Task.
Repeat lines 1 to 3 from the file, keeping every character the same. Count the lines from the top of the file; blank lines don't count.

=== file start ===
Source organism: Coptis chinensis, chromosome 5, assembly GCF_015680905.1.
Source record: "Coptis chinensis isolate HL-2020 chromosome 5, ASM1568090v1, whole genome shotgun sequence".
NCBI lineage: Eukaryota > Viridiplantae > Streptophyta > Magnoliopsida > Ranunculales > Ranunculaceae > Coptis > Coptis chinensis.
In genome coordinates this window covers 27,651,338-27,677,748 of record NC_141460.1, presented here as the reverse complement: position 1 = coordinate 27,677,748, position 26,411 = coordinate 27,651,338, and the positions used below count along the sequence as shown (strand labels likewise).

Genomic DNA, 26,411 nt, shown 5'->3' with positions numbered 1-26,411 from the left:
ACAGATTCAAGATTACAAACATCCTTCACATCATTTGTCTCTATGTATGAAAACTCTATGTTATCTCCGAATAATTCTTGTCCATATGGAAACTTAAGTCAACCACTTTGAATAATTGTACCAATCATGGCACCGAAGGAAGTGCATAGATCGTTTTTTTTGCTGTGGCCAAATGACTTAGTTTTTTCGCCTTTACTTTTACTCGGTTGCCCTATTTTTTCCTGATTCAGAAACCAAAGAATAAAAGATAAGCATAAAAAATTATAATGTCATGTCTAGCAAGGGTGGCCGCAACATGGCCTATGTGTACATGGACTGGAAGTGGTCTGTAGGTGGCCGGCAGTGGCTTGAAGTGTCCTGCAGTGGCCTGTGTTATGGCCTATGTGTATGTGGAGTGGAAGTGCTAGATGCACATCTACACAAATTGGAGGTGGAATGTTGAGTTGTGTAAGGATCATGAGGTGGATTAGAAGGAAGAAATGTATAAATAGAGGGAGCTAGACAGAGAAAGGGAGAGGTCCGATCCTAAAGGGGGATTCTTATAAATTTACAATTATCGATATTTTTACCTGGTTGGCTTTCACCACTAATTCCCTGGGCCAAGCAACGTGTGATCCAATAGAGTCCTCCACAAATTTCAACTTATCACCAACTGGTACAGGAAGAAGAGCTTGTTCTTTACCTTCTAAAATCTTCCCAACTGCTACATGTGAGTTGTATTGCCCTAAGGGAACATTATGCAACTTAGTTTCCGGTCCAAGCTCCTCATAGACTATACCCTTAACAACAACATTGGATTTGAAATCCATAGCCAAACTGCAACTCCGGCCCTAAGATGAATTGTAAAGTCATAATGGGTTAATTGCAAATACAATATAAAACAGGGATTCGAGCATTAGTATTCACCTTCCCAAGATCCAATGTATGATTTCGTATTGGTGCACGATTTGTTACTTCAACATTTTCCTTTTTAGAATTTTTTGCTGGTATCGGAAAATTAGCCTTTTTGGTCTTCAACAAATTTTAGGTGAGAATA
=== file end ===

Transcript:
Source organism: Coptis chinensis, chromosome 5, assembly GCF_015680905.1.
Source record: "Coptis chinensis isolate HL-2020 chromosome 5, ASM1568090v1, whole genome shotgun sequence".
NCBI lineage: Eukaryota > Viridiplantae > Streptophyta > Magnoliopsida > Ranunculales > Ranunculaceae > Coptis > Coptis chinensis.